As a result, new voting restrictions are in place in 16 states across America. The impact of that controversial ruling has already been felt. Recently, thousands stood in line for hours after the polls closed, patiently waiting to cast their primary ballots in Arizona, Utah and Idaho.
Some experts warn this is a sign of what’s to come in the general election and beyond: roadblocks to voting that disproportionately affect minorities and the most vulnerable American voters.
The anxiety around access and ease of casting a vote, a cornerstone issue of the civil rights movement of the 1960s, has grown palpably. And with this election season’s combustible atmosphere and unpredictable twists and turns, there are fears that holes are being poked in the historic 1965 affirmation of all Americans right to participate in the nation’s voting system.
Arizona’s Voting Outrage Is a Warning to the Nation
E.J. Dionne Jr. – The Washington Post
The facts of what happened in Arizona’s presidential primary are gradually penetrating the nation’s consciousness. In a move rationalized as an attempt to save money, officials of Maricopa County, the state’s most populous, cut the number of polling places by 70 percent, from 200 in the last presidential election to 60 this time around…
What did the cutbacks mean? As the Arizona Republic reported, the county’s move left one polling place for every 21,000 voters — compared with one polling place for every 2,500 voters in the rest of the state.Some Arizona voters waited in line for up to four hours to cast their ballots on March 22. Many took to social media to document their experiences in line, even after the winners were projected…
Now let’s look ahead to Election Day this fall. The Brennan Center reports that 16 states “will have new voting restrictions in place for the first time in a presidential election.”
Imagine voting debacles like Arizona’s happening all across the country. Consider what the news reports would be like on the night of Nov. 8, 2016. Are we not divided enough already? Can we risk holding an election whose outcome would be rendered illegitimate in the eyes of a very large number of Americans who might be robbed of their franchise?
The Editors – The Mankato Free Press
Arizona was one of the states that, under the 1965 Voting Rights Act, was required to get major changes in its elections pre-approved by the Justice Department. That provision was struck down by the Supreme Court in 2013, freeing those states to do as they wish with voter access….
Phoenix mayor Greg Stanton noted that the county allocated one polling place per 108,000 residents and said Anglo communities had fewer residents per polling place. By implication, the squeeze was aimed at the county’s minority neighborhoods. It’s the kind of thing the Voting Rights Act was intended to prevent…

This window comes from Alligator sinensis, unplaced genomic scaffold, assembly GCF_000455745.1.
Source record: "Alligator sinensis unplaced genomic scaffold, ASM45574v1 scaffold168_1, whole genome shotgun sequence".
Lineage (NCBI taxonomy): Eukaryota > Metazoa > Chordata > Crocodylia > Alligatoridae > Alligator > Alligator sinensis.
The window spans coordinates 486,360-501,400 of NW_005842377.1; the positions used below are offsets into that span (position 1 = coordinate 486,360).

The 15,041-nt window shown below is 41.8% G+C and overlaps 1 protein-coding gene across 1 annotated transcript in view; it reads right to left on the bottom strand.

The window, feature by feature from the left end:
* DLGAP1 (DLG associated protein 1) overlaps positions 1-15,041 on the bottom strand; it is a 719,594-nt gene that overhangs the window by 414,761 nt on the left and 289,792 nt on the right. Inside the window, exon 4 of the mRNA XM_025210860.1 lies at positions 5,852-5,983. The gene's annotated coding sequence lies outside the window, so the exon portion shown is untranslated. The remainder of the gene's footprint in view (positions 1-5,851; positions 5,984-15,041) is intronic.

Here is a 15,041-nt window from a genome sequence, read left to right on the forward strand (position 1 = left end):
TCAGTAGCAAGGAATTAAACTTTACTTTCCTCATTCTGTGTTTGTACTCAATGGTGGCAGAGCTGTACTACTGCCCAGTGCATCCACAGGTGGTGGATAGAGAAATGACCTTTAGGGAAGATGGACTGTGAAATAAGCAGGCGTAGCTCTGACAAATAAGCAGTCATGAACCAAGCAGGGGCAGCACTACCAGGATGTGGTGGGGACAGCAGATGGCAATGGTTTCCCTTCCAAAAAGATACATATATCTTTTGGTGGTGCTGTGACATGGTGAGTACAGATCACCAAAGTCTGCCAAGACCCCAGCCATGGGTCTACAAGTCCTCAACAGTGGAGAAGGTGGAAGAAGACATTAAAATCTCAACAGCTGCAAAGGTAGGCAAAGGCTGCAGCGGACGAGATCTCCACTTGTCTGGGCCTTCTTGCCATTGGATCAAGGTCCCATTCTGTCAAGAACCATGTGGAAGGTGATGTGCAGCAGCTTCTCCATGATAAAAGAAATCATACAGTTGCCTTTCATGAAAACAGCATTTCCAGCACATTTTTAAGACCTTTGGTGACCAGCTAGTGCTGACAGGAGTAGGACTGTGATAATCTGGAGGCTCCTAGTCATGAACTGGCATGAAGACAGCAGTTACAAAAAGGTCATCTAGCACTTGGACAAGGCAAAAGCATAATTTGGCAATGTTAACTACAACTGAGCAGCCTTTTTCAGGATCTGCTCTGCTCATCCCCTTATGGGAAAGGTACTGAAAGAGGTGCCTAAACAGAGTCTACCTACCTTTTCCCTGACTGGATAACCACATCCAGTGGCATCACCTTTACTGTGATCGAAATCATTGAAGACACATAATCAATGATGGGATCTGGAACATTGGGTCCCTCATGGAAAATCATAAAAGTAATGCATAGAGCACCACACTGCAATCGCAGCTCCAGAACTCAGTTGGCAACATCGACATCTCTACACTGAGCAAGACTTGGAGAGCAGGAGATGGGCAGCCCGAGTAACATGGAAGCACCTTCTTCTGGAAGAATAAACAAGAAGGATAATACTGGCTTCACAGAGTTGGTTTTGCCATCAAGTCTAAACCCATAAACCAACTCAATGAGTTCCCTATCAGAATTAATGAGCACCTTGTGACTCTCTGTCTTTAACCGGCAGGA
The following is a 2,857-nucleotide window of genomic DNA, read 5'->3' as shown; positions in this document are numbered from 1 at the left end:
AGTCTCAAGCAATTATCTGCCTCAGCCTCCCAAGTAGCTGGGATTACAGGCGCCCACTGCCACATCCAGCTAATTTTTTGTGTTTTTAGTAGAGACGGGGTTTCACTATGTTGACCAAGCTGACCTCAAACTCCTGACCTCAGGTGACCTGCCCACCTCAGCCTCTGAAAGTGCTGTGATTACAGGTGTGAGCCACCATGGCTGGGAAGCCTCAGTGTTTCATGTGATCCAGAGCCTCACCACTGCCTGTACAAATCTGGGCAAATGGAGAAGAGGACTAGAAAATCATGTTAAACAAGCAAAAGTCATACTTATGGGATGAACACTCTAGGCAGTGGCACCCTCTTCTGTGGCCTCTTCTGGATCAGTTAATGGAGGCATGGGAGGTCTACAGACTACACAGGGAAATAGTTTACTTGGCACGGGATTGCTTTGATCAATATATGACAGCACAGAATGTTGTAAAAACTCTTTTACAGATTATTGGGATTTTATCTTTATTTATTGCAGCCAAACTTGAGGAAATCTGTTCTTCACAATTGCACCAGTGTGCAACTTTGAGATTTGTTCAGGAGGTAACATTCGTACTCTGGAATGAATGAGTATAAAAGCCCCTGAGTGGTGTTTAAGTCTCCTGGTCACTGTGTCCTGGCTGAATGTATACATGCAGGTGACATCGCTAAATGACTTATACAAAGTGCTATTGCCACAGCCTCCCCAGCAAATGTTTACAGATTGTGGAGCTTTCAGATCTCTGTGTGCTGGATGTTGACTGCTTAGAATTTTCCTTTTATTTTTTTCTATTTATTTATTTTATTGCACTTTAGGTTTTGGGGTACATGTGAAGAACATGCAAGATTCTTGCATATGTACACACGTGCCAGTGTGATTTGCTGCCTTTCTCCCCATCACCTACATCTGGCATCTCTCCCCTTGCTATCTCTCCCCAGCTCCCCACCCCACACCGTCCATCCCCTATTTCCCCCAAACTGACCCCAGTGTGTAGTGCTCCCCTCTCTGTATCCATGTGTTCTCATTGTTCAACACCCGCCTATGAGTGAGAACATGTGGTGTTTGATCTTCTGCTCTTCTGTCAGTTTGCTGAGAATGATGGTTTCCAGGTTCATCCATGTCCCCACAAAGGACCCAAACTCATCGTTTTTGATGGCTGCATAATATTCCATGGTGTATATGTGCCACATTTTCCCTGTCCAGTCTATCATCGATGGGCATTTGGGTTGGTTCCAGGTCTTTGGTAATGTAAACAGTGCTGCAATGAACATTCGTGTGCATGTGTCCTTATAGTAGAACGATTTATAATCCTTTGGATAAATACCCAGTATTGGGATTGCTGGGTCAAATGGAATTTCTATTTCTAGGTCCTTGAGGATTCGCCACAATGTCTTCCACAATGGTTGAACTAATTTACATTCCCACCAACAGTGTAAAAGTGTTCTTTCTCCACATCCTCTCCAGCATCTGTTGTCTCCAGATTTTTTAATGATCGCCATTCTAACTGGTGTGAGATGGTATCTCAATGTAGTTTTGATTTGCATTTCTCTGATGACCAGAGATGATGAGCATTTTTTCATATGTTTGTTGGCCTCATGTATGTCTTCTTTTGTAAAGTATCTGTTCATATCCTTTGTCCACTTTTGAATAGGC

Latinos Disenfranchised in Arizona Primary Fiasco
Paul A. Reyes – NBC News
No wonder that Election Day in Maricopa County was chaotic. Many polling places lacked adequate parking. Some locations ran out of ballots, and there was ongoing confusion over the use of provisional ballots.
Worse, some predominantly low-income and Hispanic neighborhoods did not having a polling place at all. Phoenix Mayor Greg Stanton publicly said that Anglo neighborhoods received more polling locations than other communities; he has called for an investigation by the Department of Justice.
But in 2013, the Supreme Court gutted Section 5 of the VRA, removing the preclearance requirement for Arizona and 15 other states. States are now free to make changes to their elections without federal oversight…
In their defense, Maricopa County election officials pointed to the fact that voting this year was not “precinct specific.” Voters could cast their ballot anywhere in the county. But this system would only work if the county increased staffing at the 60 polling sites, to take into account many potential new voters. County officials did not…
Plenty of Blame to Go Around for Voting Waiting Lines
Michael P. McDonald – The Californian
In 2013, the Supreme Court effectively neutered this key provision of the Voting Rights Act in a 5-4 decision. Arizona and other states long stymied by the federal government have passed a slew of new voting restrictions since then. The repercussions are beginning to come to light.
In North Carolina and elsewhere, people have been blocked from voting because they cannot obtain the specific types of identification required by these new laws.
If we continue on this path, voting lines will get longer. November’s voter turnout will double from the primaries, and we could witness people casting ballots as the sun comes up the day after the election….
After Florida voters endured eight-hour lines in 2012, the state’s Republicans enacted a long list of changes to make voting easier.